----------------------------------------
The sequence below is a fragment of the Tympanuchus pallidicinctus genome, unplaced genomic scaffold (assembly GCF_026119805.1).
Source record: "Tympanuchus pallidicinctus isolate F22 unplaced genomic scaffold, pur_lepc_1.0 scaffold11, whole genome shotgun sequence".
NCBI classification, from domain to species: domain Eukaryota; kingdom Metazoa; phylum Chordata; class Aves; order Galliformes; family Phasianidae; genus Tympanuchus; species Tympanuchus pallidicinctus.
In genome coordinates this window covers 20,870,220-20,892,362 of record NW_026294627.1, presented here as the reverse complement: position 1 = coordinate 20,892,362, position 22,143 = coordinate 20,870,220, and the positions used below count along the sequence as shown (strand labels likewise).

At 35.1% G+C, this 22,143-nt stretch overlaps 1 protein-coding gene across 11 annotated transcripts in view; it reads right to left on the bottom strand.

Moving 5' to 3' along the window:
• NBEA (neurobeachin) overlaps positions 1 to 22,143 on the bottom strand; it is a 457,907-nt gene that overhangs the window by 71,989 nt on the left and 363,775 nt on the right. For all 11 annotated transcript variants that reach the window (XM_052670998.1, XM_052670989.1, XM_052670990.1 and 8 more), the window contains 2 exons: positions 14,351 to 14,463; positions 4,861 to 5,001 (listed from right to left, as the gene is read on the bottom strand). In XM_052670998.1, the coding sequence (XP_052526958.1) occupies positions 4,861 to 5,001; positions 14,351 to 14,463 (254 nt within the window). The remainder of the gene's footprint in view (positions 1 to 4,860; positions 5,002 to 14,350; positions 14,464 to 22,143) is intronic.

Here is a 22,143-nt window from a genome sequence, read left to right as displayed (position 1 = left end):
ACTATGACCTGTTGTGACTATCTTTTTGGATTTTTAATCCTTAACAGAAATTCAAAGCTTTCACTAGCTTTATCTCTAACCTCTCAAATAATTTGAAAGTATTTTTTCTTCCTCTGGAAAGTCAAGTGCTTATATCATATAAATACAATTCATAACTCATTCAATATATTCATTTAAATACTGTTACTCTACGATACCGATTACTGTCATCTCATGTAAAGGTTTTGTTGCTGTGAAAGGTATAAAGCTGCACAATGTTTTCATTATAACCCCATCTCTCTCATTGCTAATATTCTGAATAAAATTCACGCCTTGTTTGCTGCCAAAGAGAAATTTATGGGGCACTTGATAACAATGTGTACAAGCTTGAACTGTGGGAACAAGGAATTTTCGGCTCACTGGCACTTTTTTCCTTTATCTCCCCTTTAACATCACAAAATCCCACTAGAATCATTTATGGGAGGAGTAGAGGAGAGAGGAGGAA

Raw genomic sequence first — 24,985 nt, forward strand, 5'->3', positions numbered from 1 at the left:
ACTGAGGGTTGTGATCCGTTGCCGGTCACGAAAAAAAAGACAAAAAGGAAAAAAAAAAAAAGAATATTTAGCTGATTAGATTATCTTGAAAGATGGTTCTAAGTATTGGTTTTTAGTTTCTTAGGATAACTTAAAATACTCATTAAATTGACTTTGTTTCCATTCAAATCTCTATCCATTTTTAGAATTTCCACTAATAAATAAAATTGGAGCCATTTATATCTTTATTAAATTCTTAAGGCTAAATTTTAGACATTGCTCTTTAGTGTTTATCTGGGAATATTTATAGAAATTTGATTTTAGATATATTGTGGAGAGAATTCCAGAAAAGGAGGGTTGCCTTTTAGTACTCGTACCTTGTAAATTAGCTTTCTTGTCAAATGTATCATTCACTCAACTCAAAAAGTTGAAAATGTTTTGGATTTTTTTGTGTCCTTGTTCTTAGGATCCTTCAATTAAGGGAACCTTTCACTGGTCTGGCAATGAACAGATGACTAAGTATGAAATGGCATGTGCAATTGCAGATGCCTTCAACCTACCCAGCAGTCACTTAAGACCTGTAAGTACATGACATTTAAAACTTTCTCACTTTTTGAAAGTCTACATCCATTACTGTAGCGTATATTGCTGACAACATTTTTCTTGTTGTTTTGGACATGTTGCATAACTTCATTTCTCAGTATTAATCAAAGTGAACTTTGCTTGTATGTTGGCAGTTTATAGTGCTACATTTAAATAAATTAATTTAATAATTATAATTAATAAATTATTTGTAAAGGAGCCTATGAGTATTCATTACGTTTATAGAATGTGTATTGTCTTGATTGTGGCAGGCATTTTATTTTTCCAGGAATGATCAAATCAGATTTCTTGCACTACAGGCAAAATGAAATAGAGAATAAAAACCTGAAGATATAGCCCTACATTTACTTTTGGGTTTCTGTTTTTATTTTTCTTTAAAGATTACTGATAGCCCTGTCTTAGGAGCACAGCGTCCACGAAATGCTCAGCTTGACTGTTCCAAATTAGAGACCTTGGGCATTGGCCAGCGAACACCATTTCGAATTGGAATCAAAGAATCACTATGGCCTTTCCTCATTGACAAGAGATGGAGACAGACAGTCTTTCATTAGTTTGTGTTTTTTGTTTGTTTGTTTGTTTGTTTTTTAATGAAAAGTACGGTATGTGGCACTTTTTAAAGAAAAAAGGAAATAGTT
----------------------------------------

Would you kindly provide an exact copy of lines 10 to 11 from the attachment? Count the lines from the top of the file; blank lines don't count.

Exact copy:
Raw genomic sequence first — 24,985 nt, forward strand, 5'->3', positions numbered from 1 at the left:
ACTGAGGGTTGTGATCCGTTGCCGGTCACGAAAAAAAAGACAAAAAGGAAAAAAAAAAAAAGAATATTTAGCTGATTAGATTATCTTGAAAGATGGTTCTAAGTATTGGTTTTTAGTTTCTTAGGATAACTTAAAATACTCATTAAATTGACTTTGTTTCCATTCAAATCTCTATCCATTTTTAGAATTTCCACTAATAAATAAAATTGGAGCCATTTATATCTTTATTAAATTCTTAAGGCTAAATTTTAGACATTGCTCTTTAGTGTTTATCTGGGAATATTTATAGAAATTTGATTTTAGATATATTGTGGAGAGAATTCCAGAAAAGGAGGGTTGCCTTTTAGTACTCGTACCTTGTAAATTAGCTTTCTTGTCAAATGTATCATTCACTCAACTCAAAAAGTTGAAAATGTTTTGGATTTTTTTGTGTCCTTGTTCTTAGGATCCTTCAATTAAGGGAACCTTTCACTGGTCTGGCAATGAACAGATGACTAAGTATGAAATGGCATGTGCAATTGCAGATGCCTTCAACCTACCCAGCAGTCACTTAAGACCTGTAAGTACATGACATTTAAAACTTTCTCACTTTTTGAAAGTCTACATCCATTACTGTAGCGTATATTGCTGACAACATTTTTCTTGTTGTTTTGGACATGTTGCATAACTTCATTTCTCAGTATTAATCAAAGTGAACTTTGCTTGTATGTTGGCAGTTTATAGTGCTACATTTAAATAAATTAATTTAATAATTATAATTAATAAATTATTTGTAAAGGAGCCTATGAGTATTCATTACGTTTATAGAATGTGTATTGTCTTGATTGTGGCAGGCATTTTATTTTTCCAGGAATGATCAAATCAGATTTCTTGCACTACAGGCAAAATGAAATAGAGAATAAAAACCTGAAGATATAGCCCTACATTTACTTTTGGGTTTCTGTTTTTATTTTTCTTTAAAGATTACTGATAGCCCTGTCTTAGGAGCACAGCGTCCACGAAATGCTCAGCTTGACTGTTCCAAATTAGAGACCTTGGGCATTGGCCAGCGAACACCATTTCGAATTGGAATCAAAGAATCACTATGGCCTTTCCTCATTGACAAGAGATGGAGACAGACAGTCTTTCATTAGTTTGTGTTTTTTGTTTGTTTGTTTGTTTGTTTTTTAATGAAAAGTACGGTATGTGGCACTTTTTAAAGAAAAAAGGAAATAGTT